|Learning Outcomes||Definition||Course Outcomes|
|Identification||Accurately identifies and interprets evidence.||Upon completing the environmental footprint (EF) assignment, each student receives their EF score, a quantitative measure of how many acres they use, as well as the total number of Earths the students would need if everyone lived like the student. The students then identify areas in their lifestyle where they can reduce their personal EF in several important categories – transportation, housing, and food.|
|Alternative Consideration||Considers major alternative points of view.||A reflective portion of the follow-up paper has students ponder why the EF in the United States is much higher than elsewhere in the world.|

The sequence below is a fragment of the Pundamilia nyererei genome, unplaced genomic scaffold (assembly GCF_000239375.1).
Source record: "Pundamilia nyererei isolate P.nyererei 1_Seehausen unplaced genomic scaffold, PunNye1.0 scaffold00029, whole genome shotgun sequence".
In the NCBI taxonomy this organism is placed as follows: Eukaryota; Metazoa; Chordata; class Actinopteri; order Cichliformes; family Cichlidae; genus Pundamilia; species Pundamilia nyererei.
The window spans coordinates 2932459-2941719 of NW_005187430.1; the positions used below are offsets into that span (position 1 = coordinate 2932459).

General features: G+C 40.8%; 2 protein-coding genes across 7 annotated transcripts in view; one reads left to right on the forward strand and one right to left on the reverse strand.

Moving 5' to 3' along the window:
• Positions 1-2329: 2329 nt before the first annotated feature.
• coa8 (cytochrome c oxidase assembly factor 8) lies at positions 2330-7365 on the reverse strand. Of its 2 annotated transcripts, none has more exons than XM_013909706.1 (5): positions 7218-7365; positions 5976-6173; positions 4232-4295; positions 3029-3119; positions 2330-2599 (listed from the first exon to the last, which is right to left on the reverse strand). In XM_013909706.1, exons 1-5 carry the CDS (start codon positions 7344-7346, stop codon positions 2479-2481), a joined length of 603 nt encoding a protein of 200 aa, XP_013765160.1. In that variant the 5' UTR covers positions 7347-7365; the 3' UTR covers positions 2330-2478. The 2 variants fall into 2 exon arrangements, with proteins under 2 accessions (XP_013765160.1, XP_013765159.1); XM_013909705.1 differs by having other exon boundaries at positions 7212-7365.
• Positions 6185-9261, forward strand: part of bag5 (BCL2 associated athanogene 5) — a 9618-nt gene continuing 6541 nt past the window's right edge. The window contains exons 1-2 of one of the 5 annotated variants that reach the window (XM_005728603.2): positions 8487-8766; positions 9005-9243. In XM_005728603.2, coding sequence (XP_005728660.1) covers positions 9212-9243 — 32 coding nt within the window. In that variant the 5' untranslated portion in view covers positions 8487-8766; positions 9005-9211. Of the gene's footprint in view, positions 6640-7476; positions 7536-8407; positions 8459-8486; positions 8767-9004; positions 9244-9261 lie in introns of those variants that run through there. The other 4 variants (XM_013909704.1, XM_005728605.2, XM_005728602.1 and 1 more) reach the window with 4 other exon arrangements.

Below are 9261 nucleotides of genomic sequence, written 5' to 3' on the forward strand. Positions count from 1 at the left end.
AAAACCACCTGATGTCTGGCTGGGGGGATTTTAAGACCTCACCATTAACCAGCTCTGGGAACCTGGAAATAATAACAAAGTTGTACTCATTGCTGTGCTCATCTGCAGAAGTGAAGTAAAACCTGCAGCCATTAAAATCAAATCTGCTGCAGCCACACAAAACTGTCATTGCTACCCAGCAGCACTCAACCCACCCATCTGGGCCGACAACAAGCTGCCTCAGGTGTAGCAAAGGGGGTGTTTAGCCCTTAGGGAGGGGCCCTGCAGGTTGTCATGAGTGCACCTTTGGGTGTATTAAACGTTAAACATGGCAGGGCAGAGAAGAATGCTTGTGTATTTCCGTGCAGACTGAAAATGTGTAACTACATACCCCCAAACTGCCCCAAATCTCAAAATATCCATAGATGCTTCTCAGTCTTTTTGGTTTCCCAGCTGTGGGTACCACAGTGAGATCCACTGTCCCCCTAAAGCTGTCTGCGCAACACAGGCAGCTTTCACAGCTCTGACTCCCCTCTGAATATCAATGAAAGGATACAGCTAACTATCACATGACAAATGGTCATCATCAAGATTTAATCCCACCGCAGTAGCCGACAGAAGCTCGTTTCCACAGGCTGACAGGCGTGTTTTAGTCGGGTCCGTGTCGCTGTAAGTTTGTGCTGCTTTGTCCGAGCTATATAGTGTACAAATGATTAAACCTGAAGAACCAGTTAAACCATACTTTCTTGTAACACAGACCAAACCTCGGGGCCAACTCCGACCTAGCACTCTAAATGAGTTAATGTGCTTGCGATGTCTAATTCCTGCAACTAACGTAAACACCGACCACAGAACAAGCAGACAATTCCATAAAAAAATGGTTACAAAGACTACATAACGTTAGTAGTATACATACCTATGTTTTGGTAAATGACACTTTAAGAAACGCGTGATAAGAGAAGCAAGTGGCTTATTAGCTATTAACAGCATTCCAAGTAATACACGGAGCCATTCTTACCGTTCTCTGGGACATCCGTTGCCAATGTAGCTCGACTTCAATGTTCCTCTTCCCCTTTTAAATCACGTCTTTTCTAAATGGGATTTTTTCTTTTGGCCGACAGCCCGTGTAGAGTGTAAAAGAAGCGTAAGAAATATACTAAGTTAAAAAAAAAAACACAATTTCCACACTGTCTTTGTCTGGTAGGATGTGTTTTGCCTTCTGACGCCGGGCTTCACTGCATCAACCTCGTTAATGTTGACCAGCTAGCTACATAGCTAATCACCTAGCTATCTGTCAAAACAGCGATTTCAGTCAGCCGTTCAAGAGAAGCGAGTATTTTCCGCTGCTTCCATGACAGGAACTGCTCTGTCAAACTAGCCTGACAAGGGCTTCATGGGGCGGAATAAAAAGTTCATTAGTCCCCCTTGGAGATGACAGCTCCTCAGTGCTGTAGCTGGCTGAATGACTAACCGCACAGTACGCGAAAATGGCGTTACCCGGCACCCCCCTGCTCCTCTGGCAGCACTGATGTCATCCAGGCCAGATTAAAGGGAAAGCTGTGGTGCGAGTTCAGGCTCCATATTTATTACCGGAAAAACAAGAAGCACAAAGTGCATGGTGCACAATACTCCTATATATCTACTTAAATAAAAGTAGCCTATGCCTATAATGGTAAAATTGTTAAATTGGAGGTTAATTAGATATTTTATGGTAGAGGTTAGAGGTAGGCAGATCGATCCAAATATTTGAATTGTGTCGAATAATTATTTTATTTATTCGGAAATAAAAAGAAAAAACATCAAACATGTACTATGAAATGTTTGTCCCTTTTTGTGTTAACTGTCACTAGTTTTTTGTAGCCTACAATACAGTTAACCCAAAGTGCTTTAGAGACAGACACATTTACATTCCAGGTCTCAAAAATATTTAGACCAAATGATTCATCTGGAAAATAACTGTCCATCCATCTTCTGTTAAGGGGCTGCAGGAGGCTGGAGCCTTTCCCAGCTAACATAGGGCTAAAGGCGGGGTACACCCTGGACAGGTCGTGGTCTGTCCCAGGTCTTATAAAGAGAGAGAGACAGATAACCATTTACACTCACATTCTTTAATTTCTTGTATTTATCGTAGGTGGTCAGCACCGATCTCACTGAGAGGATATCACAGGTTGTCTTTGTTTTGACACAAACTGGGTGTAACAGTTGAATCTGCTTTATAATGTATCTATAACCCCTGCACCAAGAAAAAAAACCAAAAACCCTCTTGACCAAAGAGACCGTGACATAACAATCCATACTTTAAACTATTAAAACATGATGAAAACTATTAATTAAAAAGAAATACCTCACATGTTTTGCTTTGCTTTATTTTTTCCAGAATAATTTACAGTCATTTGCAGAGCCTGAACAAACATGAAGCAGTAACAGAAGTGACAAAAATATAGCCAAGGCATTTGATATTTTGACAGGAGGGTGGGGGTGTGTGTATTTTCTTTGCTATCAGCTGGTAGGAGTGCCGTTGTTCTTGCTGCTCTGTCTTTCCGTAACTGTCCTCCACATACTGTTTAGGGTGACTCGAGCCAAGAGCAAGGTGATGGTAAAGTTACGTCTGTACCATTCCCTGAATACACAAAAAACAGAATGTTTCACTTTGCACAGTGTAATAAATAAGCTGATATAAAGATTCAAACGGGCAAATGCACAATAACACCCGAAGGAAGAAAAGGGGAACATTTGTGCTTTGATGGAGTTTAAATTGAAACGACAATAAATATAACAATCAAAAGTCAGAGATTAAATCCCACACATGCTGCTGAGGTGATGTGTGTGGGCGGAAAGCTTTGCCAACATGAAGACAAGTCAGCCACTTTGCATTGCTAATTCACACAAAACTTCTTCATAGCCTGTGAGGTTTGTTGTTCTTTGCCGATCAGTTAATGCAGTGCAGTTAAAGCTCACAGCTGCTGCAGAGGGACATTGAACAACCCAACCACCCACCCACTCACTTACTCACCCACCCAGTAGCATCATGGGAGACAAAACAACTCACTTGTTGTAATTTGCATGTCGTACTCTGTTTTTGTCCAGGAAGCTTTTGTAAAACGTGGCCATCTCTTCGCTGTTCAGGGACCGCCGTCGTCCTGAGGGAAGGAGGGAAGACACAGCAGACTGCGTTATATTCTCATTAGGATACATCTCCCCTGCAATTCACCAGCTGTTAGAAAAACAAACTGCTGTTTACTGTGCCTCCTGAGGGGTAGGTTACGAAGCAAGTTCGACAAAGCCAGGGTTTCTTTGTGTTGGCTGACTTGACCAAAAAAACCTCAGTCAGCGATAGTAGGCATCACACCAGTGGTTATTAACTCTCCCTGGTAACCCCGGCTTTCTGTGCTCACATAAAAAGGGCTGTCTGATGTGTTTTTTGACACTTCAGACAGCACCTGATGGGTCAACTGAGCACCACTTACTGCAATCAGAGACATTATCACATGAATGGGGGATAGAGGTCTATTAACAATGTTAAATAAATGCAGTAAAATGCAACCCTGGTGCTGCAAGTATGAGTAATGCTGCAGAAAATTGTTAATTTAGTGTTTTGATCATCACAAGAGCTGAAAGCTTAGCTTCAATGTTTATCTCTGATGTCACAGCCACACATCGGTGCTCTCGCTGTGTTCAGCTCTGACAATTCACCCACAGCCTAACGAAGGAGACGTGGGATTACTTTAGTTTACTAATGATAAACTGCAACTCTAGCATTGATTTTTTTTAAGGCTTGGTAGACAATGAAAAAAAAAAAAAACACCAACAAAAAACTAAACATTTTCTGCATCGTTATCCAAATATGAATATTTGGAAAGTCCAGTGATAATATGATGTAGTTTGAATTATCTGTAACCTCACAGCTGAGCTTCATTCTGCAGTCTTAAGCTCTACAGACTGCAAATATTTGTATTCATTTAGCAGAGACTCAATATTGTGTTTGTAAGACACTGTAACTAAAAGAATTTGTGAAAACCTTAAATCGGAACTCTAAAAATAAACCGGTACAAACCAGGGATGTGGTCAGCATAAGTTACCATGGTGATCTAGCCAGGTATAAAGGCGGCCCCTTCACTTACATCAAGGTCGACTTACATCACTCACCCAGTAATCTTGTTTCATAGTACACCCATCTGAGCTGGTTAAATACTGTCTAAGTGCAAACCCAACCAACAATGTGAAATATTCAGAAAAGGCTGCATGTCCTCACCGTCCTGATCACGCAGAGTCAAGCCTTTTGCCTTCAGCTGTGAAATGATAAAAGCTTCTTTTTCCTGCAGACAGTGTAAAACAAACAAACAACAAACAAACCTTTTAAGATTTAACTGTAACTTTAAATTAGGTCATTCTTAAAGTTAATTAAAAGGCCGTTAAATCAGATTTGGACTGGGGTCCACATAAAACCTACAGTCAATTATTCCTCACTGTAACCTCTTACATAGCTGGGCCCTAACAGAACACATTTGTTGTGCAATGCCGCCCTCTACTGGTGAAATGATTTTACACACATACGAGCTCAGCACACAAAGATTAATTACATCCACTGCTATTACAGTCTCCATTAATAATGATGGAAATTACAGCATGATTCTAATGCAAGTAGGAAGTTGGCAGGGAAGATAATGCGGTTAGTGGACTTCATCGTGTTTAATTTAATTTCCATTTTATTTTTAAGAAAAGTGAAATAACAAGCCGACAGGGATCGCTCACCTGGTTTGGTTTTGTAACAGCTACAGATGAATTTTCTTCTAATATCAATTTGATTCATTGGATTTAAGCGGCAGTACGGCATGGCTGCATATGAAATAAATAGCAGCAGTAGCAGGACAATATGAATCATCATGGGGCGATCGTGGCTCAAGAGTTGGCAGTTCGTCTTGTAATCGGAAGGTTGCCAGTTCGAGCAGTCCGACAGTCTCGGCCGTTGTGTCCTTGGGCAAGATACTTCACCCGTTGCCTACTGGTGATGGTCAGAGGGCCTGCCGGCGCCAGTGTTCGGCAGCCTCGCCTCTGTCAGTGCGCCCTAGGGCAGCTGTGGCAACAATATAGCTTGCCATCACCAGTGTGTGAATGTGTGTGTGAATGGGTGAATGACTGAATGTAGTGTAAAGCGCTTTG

|Accurate Conclusions||Draws warranted, judicious, non-fallacious conclusions.||The environmental footprint website provides an American average, and the students are able to compare their "score" with that of the rest of the country.|
|Justification||Justifies key results and procedures, and explains assumptions and reasons.||In the conclusion of the follow-up paper, students are asked to take a broader perspective, asking how society-at-large can reduce our collective footprint and whether we should.|
Adapted from Western Washington University's Learning Outcomes for Writing II.